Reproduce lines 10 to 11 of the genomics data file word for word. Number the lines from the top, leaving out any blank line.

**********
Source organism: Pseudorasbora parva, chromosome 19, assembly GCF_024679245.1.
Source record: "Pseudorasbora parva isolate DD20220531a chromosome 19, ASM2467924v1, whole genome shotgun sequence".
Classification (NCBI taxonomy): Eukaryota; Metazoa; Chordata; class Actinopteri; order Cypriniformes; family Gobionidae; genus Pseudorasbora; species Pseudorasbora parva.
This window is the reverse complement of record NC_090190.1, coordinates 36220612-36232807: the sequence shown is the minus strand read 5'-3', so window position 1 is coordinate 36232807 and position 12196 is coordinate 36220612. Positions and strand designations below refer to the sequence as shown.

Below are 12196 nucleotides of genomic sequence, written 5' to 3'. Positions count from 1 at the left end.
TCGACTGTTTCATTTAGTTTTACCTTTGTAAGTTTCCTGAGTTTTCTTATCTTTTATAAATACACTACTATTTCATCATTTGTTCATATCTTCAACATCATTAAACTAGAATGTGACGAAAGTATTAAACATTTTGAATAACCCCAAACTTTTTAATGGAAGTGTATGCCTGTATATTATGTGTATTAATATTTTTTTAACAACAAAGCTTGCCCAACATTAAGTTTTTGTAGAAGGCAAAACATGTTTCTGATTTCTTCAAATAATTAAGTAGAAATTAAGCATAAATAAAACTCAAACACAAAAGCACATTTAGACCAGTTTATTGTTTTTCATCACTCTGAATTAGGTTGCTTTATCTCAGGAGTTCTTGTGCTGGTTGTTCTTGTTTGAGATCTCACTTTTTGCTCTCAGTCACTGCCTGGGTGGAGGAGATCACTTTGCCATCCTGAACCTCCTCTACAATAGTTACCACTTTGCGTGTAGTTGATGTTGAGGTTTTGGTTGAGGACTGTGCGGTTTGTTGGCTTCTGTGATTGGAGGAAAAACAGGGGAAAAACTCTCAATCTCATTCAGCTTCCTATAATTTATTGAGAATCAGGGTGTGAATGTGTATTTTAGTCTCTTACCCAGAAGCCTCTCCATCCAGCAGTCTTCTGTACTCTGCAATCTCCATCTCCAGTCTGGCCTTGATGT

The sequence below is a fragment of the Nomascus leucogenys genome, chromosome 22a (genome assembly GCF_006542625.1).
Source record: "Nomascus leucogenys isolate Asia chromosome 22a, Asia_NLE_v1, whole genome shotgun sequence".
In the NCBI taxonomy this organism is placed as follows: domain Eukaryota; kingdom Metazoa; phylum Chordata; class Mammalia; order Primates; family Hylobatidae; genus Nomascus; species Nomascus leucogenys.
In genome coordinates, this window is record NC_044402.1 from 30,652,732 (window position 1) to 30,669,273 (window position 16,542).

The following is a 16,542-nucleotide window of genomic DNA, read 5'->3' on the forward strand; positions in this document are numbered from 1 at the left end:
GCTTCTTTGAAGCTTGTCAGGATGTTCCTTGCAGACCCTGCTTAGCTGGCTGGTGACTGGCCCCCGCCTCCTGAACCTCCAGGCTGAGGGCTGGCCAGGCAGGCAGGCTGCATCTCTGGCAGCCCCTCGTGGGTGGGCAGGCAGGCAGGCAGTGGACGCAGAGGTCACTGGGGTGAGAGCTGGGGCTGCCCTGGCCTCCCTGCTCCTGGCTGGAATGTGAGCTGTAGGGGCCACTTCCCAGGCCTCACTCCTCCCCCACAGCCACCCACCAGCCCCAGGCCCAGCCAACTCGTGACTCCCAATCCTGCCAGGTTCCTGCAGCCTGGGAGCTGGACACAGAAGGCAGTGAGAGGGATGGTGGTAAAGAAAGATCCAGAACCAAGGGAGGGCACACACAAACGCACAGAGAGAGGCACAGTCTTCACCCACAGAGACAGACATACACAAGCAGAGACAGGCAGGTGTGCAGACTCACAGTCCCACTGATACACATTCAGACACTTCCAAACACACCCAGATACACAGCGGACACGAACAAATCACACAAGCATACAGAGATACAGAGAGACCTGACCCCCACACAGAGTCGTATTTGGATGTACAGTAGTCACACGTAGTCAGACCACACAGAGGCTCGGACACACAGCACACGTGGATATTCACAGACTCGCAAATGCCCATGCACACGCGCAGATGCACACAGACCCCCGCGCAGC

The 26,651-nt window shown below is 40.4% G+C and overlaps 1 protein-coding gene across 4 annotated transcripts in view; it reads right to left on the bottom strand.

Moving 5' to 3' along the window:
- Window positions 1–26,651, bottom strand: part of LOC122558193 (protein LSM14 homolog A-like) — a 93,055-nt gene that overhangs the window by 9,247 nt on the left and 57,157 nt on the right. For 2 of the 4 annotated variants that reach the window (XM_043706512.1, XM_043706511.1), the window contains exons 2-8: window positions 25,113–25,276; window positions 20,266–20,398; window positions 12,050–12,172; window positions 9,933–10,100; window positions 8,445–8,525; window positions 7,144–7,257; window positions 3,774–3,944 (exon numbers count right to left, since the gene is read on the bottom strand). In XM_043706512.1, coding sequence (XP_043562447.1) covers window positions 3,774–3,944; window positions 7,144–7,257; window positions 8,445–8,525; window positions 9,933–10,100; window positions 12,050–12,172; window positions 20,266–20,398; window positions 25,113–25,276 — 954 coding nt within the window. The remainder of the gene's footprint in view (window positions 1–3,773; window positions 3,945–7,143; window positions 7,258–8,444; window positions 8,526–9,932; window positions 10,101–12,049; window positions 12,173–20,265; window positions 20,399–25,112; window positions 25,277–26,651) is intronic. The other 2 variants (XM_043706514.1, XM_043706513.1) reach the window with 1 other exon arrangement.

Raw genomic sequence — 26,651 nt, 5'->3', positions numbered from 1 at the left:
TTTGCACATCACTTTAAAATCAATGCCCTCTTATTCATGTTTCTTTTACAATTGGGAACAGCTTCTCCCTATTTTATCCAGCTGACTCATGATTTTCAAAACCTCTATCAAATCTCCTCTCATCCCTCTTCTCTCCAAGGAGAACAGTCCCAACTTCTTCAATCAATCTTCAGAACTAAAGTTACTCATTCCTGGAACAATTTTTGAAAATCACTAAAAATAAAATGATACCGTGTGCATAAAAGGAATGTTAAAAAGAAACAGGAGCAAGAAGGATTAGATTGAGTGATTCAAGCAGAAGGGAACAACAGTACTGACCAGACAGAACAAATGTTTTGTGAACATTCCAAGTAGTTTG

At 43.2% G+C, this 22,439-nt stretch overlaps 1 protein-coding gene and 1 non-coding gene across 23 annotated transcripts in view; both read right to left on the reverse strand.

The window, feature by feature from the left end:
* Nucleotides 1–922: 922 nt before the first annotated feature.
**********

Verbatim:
In genome coordinates, this window is record NC_044402.1 from 30,652,732 (window position 1) to 30,669,273 (window position 16,542).

The following is a 16,542-nucleotide window of genomic DNA, read 5'->3' on the forward strand; positions in this document are numbered from 1 at the left end: